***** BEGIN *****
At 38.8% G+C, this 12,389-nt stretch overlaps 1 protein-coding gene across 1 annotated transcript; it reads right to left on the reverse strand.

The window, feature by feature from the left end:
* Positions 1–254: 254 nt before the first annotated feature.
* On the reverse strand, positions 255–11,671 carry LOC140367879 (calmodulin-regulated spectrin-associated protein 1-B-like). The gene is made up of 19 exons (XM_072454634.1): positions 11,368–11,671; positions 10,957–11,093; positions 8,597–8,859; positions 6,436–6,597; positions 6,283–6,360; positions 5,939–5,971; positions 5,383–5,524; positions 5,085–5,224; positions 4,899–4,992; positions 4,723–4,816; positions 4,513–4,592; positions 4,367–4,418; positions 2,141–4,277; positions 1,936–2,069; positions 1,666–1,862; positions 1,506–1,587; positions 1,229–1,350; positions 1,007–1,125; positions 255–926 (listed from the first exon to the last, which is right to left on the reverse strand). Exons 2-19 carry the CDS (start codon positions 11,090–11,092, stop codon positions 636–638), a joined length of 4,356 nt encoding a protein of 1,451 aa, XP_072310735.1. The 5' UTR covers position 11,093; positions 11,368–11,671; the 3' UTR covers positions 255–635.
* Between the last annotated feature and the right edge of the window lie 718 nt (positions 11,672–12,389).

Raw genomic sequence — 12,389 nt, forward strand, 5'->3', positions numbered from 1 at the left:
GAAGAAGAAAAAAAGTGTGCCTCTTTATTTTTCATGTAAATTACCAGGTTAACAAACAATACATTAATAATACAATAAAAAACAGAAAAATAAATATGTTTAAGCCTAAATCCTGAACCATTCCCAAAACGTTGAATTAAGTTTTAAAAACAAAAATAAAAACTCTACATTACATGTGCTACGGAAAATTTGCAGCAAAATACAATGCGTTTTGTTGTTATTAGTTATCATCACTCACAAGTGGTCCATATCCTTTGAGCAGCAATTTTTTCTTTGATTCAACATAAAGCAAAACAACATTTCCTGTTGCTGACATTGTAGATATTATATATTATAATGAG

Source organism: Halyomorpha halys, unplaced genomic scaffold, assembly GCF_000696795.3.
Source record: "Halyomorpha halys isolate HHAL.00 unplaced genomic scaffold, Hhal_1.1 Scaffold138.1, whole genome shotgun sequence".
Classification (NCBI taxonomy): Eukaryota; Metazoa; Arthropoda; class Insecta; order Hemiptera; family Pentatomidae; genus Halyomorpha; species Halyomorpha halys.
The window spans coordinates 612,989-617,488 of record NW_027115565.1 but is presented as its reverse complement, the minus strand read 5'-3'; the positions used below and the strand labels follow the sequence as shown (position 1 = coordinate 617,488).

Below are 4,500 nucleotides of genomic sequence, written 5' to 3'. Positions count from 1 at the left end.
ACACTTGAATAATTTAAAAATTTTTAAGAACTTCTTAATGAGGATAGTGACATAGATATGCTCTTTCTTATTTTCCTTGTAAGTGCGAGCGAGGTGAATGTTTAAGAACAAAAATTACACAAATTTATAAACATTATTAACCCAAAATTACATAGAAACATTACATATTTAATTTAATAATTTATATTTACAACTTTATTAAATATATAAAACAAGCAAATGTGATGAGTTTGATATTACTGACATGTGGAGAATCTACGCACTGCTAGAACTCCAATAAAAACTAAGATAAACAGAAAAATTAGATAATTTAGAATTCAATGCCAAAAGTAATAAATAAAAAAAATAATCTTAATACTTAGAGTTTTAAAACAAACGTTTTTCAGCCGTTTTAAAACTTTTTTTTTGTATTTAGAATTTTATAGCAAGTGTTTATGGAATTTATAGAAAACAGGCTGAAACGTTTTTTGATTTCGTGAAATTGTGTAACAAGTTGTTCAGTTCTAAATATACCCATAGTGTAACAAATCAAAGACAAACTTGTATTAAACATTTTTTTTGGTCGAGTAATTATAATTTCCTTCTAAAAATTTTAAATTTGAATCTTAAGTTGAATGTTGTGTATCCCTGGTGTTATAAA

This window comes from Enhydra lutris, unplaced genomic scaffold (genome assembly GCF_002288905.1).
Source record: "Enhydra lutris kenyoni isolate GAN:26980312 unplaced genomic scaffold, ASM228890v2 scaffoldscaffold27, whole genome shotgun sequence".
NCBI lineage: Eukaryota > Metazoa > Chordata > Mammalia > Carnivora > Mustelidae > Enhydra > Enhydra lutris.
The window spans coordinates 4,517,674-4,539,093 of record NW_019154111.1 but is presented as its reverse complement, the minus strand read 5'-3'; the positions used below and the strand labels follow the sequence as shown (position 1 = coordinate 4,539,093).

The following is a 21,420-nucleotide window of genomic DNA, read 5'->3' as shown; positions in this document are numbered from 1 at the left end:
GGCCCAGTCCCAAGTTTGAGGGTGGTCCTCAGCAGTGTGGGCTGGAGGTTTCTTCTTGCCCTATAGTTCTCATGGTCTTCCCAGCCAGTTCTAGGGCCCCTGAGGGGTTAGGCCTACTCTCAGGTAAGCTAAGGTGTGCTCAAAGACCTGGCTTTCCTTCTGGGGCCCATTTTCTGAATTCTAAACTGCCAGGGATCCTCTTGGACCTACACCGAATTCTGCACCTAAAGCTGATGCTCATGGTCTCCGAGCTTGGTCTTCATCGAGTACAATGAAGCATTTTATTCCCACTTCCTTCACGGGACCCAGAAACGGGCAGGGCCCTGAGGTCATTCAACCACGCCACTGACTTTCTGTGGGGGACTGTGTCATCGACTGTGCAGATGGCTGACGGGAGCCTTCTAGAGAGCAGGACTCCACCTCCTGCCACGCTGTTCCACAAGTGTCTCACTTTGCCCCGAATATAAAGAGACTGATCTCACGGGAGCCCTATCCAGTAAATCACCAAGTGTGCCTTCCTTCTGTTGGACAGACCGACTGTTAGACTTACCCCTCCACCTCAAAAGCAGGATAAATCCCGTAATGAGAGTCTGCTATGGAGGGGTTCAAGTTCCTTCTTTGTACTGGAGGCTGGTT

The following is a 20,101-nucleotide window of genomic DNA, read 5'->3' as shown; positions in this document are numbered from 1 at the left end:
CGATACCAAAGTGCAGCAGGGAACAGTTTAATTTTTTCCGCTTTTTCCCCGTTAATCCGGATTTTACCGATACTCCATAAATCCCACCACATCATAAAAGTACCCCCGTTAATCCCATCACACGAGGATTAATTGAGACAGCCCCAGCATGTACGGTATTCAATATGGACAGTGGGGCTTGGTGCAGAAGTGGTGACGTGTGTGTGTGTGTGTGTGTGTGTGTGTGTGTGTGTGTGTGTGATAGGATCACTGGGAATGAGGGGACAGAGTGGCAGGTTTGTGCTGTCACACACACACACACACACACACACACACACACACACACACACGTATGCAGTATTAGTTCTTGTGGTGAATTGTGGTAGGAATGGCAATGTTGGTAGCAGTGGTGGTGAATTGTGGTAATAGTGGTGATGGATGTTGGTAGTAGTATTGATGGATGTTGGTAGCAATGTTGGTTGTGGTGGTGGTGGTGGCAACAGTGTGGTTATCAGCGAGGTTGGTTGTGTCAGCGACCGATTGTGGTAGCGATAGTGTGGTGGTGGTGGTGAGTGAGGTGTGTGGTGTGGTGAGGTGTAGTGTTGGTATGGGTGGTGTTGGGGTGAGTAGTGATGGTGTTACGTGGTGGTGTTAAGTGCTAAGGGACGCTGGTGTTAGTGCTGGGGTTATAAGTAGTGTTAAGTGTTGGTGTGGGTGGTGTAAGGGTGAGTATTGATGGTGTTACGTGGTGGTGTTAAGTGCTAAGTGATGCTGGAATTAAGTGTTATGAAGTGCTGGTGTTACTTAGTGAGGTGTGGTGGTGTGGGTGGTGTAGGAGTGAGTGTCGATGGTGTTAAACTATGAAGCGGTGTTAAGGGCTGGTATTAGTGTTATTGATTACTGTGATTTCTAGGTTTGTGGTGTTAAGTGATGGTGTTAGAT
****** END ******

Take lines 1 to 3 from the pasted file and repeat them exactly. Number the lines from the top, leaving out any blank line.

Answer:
At 38.8% G+C, this 12,389-nt stretch overlaps 1 protein-coding gene across 1 annotated transcript; it reads right to left on the reverse strand.

The window, feature by feature from the left end:
* Positions 1–254: 254 nt before the first annotated feature.